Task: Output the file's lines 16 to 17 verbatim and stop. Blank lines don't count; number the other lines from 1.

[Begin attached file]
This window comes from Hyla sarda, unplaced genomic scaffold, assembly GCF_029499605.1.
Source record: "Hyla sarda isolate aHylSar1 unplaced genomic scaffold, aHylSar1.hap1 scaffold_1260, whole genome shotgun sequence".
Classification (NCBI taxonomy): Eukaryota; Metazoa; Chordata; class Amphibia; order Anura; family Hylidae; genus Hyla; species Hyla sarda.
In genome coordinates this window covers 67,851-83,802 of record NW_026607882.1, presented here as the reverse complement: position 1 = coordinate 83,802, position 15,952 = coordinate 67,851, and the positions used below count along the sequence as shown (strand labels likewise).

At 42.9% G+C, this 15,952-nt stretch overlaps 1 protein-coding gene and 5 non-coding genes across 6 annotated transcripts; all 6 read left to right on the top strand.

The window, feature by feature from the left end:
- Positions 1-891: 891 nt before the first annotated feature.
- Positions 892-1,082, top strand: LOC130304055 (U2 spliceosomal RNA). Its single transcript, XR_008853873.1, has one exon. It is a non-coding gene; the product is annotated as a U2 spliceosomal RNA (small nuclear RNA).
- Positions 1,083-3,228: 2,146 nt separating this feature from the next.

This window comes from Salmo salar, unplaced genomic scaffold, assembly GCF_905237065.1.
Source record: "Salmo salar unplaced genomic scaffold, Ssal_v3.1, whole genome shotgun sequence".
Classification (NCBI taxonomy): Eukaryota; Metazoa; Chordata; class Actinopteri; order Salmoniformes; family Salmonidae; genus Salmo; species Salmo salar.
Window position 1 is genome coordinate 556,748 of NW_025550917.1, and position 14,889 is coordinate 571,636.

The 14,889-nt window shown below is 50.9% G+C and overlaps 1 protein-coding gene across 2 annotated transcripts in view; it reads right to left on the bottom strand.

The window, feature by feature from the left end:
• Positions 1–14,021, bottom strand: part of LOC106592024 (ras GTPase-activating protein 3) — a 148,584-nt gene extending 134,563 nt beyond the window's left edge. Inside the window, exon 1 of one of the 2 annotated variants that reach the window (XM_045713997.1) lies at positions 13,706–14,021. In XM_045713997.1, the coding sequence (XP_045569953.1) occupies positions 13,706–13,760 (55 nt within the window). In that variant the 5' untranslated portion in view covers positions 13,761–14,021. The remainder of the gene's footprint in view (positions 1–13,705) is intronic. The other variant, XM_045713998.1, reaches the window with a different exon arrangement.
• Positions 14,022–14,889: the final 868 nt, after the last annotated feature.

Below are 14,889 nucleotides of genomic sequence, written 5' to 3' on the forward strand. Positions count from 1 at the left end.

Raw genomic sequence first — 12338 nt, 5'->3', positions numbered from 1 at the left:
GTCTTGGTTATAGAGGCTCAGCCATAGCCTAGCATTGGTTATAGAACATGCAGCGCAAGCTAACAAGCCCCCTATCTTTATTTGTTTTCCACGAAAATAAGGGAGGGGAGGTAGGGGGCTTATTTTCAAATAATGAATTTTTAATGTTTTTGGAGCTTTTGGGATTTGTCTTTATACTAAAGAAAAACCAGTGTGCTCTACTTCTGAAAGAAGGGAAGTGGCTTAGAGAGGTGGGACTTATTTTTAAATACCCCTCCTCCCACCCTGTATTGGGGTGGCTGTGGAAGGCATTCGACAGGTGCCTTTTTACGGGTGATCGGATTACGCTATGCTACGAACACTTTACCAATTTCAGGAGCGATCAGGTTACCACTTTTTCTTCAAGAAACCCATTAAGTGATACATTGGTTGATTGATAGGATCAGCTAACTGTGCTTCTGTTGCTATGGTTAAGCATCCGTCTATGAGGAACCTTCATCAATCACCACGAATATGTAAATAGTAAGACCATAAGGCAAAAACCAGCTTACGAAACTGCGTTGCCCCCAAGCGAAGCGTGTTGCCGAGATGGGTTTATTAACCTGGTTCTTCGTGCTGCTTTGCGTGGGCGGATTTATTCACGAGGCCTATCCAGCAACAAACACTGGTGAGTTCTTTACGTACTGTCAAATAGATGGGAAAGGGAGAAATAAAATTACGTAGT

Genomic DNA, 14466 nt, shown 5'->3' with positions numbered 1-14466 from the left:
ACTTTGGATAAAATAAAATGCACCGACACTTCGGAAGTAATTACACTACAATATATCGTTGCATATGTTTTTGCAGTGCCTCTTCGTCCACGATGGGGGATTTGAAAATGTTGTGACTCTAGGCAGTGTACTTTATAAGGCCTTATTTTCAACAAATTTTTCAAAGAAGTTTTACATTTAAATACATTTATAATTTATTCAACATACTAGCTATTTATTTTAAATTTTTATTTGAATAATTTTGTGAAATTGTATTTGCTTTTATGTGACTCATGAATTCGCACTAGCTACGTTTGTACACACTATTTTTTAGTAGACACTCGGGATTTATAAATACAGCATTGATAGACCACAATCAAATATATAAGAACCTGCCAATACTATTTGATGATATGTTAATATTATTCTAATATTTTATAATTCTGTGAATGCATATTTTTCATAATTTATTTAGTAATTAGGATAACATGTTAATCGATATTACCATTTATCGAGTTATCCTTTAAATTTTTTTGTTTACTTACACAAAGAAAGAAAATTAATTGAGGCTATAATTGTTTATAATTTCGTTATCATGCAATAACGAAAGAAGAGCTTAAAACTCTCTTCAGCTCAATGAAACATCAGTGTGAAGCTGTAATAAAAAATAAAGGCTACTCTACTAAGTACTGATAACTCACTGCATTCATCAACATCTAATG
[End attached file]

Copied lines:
• Positions 1–14,021, bottom strand: part of LOC106592024 (ras GTPase-activating protein 3) — a 148,584-nt gene extending 134,563 nt beyond the window's left edge. Inside the window, exon 1 of one of the 2 annotated variants that reach the window (XM_045713997.1) lies at positions 13,706–14,021. In XM_045713997.1, the coding sequence (XP_045569953.1) occupies positions 13,706–13,760 (55 nt within the window). In that variant the 5' untranslated portion in view covers positions 13,761–14,021. The remainder of the gene's footprint in view (positions 1–13,705) is intronic. The other variant, XM_045713998.1, reaches the window with a different exon arrangement.
• Positions 14,022–14,889: the final 868 nt, after the last annotated feature.